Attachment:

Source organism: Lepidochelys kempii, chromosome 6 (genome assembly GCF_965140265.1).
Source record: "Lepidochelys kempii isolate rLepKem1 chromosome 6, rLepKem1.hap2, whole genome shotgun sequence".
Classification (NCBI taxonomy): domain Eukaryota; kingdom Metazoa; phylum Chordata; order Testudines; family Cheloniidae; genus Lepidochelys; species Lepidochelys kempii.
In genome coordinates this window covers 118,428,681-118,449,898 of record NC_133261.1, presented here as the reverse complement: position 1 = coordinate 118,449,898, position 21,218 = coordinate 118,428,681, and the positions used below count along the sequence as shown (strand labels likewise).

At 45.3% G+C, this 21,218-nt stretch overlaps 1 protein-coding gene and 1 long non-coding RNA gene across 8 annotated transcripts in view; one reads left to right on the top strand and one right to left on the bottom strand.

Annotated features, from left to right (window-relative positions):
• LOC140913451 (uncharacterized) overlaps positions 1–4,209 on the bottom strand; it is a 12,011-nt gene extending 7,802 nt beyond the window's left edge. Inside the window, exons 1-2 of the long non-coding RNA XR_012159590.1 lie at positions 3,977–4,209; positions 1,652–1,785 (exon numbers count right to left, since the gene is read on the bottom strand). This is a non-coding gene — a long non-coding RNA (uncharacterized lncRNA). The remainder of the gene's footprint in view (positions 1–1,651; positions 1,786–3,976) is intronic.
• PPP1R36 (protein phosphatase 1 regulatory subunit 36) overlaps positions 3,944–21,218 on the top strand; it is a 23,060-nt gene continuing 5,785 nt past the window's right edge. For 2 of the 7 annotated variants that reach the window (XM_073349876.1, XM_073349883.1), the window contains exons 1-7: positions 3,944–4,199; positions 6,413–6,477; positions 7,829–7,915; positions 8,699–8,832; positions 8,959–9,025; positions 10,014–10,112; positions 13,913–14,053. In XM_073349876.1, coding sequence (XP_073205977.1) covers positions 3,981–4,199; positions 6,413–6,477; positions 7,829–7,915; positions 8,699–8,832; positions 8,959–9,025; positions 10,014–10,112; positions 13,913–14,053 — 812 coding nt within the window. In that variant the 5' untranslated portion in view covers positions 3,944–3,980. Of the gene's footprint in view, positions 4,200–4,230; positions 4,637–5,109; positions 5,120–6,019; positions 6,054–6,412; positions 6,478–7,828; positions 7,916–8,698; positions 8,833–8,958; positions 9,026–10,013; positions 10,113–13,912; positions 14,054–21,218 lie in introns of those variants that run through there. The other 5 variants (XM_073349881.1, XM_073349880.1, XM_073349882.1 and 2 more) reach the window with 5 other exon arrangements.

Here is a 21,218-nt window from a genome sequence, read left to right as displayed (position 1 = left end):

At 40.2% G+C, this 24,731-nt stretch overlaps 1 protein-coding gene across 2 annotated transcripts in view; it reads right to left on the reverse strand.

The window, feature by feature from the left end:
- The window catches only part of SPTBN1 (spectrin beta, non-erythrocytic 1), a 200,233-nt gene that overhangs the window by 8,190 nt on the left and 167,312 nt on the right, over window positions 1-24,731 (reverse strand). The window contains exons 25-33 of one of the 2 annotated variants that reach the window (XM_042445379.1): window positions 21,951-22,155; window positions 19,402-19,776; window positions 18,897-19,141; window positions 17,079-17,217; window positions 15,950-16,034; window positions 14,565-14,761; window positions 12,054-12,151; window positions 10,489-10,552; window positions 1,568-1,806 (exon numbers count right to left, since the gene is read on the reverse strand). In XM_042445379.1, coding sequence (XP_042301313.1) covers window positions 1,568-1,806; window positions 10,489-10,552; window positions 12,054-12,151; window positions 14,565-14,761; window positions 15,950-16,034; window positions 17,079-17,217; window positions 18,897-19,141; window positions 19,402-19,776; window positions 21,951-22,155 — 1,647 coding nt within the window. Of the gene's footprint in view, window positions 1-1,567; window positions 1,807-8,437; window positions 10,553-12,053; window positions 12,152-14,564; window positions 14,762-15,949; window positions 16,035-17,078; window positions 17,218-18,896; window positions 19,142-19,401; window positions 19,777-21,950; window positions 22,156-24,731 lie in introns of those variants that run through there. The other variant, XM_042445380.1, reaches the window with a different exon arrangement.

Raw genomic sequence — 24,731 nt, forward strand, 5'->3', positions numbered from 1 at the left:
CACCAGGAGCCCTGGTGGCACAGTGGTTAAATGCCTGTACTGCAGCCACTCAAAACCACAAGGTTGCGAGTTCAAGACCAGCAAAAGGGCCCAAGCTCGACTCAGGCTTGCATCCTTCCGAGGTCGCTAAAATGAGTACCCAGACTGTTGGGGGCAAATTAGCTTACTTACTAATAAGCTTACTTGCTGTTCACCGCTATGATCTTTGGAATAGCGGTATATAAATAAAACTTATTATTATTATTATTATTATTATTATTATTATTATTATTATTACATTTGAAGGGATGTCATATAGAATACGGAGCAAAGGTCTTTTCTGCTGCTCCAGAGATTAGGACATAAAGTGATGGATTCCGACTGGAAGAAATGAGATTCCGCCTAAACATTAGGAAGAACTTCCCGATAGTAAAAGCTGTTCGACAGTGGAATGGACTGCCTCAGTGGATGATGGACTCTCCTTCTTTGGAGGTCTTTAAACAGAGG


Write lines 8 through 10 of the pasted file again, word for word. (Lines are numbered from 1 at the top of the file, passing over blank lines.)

• PPP1R36 (protein phosphatase 1 regulatory subunit 36) overlaps positions 3,944–21,218 on the top strand; it is a 23,060-nt gene continuing 5,785 nt past the window's right edge. For 2 of the 7 annotated variants that reach the window (XM_073349876.1, XM_073349883.1), the window contains exons 1-7: positions 3,944–4,199; positions 6,413–6,477; positions 7,829–7,915; positions 8,699–8,832; positions 8,959–9,025; positions 10,014–10,112; positions 13,913–14,053. In XM_073349876.1, coding sequence (XP_073205977.1) covers positions 3,981–4,199; positions 6,413–6,477; positions 7,829–7,915; positions 8,699–8,832; positions 8,959–9,025; positions 10,014–10,112; positions 13,913–14,053 — 812 coding nt within the window. In that variant the 5' untranslated portion in view covers positions 3,944–3,980. Of the gene's footprint in view, positions 4,200–4,230; positions 4,637–5,109; positions 5,120–6,019; positions 6,054–6,412; positions 6,478–7,828; positions 7,916–8,698; positions 8,833–8,958; positions 9,026–10,013; positions 10,113–13,912; positions 14,054–21,218 lie in introns of those variants that run through there. The other 5 variants (XM_073349881.1, XM_073349880.1, XM_073349882.1 and 2 more) reach the window with 5 other exon arrangements.

Here is a 21,218-nt window from a genome sequence, read left to right as displayed (position 1 = left end):

At 40.2% G+C, this 24,731-nt stretch overlaps 1 protein-coding gene across 2 annotated transcripts in view; it reads right to left on the reverse strand.